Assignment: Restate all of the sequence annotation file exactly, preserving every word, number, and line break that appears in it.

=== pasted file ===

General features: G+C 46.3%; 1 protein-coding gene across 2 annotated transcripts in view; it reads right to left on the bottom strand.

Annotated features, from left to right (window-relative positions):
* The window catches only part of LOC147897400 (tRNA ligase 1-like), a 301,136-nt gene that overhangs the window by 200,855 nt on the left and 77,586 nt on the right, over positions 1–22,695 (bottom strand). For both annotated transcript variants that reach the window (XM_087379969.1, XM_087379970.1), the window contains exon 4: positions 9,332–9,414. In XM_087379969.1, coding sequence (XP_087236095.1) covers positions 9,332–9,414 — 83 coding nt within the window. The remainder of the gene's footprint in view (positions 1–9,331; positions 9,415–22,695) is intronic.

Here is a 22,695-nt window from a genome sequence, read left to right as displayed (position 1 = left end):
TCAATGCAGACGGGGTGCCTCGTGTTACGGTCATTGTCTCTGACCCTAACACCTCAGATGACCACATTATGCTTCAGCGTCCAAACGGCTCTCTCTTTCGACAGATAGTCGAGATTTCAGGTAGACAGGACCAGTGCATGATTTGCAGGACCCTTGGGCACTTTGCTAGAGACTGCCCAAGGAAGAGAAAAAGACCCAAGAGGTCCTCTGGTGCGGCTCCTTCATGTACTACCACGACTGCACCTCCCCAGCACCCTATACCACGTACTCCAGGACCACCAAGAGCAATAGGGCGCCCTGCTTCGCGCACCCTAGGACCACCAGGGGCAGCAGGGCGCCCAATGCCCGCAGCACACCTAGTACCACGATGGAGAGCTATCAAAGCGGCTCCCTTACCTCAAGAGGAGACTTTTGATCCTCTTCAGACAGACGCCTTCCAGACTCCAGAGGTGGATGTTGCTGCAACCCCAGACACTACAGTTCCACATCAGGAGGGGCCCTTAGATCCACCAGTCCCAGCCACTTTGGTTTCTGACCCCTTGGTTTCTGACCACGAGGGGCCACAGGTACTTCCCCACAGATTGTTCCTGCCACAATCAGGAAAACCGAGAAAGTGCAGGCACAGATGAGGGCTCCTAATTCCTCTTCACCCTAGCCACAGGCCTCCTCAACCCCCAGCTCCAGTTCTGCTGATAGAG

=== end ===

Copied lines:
General features: G+C 46.3%; 1 protein-coding gene across 2 annotated transcripts in view; it reads right to left on the bottom strand.

Annotated features, from left to right (window-relative positions):
* The window catches only part of LOC147897400 (tRNA ligase 1-like), a 301,136-nt gene that overhangs the window by 200,855 nt on the left and 77,586 nt on the right, over positions 1–22,695 (bottom strand). For both annotated transcript variants that reach the window (XM_087379969.1, XM_087379970.1), the window contains exon 4: positions 9,332–9,414. In XM_087379969.1, coding sequence (XP_087236095.1) covers positions 9,332–9,414 — 83 coding nt within the window. The remainder of the gene's footprint in view (positions 1–9,331; positions 9,415–22,695) is intronic.

Here is a 22,695-nt window from a genome sequence, read left to right as displayed (position 1 = left end):
TCAATGCAGACGGGGTGCCTCGTGTTACGGTCATTGTCTCTGACCCTAACACCTCAGATGACCACATTATGCTTCAGCGTCCAAACGGCTCTCTCTTTCGACAGATAGTCGAGATTTCAGGTAGACAGGACCAGTGCATGATTTGCAGGACCCTTGGGCACTTTGCTAGAGACTGCCCAAGGAAGAGAAAAAGACCCAAGAGGTCCTCTGGTGCGGCTCCTTCATGTACTACCACGACTGCACCTCCCCAGCACCCTATACCACGTACTCCAGGACCACCAAGAGCAATAGGGCGCCCTGCTTCGCGCACCCTAGGACCACCAGGGGCAGCAGGGCGCCCAATGCCCGCAGCACACCTAGTACCACGATGGAGAGCTATCAAAGCGGCTCCCTTACCTCAAGAGGAGACTTTTGATCCTCTTCAGACAGACGCCTTCCAGACTCCAGAGGTGGATGTTGCTGCAACCCCAGACACTACAGTTCCACATCAGGAGGGGCCCTTAGATCCACCAGTCCCAGCCACTTTGGTTTCTGACCCCTTGGTTTCTGACCACGAGGGGCCACAGGTACTTCCCCACAGATTGTTCCTGCCACAATCAGGAAAACCGAGAAAGTGCAGGCACAGATGAGGGCTCCTAATTCCTCTTCACCCTAGCCACAGGCCTCCTCAACCCCCAGCTCCAGTTCTGCTGATAGAG